For the first time, a majority of U.S. college students are relying on federal financial aid to fund their educations, and increasing numbers of students and their families are willing to go into debt to pay for college.
According to Politico
, figures from the Education Department reveal that some 57 percent of those pursuing college degrees are relying on grants and loans. The data covering 2011 and 2012 is updated every four years, making the current analysis the first snapshot of student funding since the economic downturn that began in 2008.
"By definition, a lot has changed in four years, and that's going to be reflected in these numbers," Jack Buckley, commissioner of the National Center for Education Statistics, told reporters, according to Politico.
Even though grant programs have expanded over that past four years, particularly the federal Pell Grant, a higher proportion of students than ever, 41 percent, are taking out loans, up from 35 percent four years ago. The trend extends across all socio-economic categories. For example, 46 percent of students with families making more than $100,000 per year took out student loans, Politico reported.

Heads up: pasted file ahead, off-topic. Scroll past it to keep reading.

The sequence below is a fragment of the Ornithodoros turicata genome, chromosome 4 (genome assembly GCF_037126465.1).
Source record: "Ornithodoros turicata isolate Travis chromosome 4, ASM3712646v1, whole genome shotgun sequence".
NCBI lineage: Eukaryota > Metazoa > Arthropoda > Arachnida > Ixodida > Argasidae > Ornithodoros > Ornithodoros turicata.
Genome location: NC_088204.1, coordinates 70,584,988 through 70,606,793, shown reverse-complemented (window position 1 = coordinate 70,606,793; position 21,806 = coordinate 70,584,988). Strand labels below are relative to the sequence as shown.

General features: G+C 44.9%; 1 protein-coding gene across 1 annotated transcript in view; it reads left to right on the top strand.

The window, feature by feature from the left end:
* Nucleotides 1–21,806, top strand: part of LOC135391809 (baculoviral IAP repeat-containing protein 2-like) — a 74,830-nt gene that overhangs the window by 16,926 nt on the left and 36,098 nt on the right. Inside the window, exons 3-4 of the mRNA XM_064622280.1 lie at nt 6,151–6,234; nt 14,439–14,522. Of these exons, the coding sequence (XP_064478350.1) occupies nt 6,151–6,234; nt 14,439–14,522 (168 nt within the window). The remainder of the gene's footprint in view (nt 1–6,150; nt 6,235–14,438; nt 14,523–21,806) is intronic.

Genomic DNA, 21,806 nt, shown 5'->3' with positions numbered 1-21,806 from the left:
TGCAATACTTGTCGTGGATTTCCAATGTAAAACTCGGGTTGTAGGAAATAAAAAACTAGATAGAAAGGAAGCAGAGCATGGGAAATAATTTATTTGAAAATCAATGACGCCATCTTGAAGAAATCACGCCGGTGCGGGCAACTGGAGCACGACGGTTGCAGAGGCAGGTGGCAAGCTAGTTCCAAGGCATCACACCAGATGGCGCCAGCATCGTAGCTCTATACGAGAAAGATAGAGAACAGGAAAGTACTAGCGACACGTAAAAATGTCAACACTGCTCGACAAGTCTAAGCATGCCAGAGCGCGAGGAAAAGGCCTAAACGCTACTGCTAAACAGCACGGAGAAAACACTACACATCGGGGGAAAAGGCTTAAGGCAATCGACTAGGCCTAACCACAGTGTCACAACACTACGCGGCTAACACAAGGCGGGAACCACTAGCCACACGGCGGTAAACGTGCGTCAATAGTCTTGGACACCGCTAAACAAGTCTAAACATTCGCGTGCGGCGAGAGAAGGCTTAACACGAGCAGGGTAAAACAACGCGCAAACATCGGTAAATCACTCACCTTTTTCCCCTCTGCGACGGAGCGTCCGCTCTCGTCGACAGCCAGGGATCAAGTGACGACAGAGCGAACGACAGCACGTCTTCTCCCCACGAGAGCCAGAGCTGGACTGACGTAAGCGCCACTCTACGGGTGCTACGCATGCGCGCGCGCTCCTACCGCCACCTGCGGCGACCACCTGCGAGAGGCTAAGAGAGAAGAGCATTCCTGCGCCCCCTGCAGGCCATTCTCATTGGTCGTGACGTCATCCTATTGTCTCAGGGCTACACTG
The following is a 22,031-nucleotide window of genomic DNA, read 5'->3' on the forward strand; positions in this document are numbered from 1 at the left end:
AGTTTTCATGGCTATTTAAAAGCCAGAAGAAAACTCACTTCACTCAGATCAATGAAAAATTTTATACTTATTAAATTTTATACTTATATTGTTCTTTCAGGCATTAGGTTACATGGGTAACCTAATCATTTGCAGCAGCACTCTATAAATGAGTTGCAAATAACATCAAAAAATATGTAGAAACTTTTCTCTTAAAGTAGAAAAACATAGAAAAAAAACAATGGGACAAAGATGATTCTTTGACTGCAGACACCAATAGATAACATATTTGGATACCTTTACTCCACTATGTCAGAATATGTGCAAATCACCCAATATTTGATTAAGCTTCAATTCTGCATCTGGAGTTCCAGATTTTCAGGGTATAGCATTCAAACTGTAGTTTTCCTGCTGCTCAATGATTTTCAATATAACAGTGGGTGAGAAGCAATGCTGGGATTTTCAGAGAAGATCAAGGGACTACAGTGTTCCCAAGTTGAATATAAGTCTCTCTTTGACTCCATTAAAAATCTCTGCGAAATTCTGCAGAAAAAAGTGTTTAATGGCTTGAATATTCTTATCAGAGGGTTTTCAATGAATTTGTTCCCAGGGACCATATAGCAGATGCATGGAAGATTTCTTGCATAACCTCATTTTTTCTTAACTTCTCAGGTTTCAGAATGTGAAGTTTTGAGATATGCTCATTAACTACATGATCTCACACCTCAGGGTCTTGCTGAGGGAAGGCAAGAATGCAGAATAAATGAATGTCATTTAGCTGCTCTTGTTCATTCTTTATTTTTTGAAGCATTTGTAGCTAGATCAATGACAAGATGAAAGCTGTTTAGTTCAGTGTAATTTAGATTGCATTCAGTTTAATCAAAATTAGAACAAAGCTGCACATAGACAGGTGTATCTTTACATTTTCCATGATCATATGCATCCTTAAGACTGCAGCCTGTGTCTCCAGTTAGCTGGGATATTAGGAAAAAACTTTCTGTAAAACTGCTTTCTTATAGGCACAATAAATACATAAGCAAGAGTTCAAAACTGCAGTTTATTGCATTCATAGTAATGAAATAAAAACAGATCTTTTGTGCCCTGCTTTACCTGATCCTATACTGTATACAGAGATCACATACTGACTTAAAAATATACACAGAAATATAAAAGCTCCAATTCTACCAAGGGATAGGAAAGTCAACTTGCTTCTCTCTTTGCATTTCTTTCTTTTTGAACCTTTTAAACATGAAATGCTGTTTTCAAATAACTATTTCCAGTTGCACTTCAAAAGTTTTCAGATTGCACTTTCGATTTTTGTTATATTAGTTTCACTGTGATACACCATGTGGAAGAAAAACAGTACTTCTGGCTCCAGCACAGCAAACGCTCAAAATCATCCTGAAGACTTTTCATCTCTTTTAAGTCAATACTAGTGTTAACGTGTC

Some education experts are concerned, however, that grants directly from colleges are too often being given away to students from higher income brackets when the beneficiaries, they say, should mainly be lower-income students.
The latest analysis of data from Education Department shows that roughly 39 percent of students from families making less than $20,000 per year receive grants directly from college programs, but 38 percent from families making more than $100,000 a year also are being awarded the grants, up from 33 percent four years ago. The wealthiest students also got grant aid averaging $10,200, which was much higher than the average $8,000 for poorer students.
"When you look at their distribution by income, you see that they're giving a lot of dollars away to people at the top of the income distribution that probably just don't need it as much as people at the lower end," Ben Miller, a senior policy analyst at the New America Foundation, told Politico.
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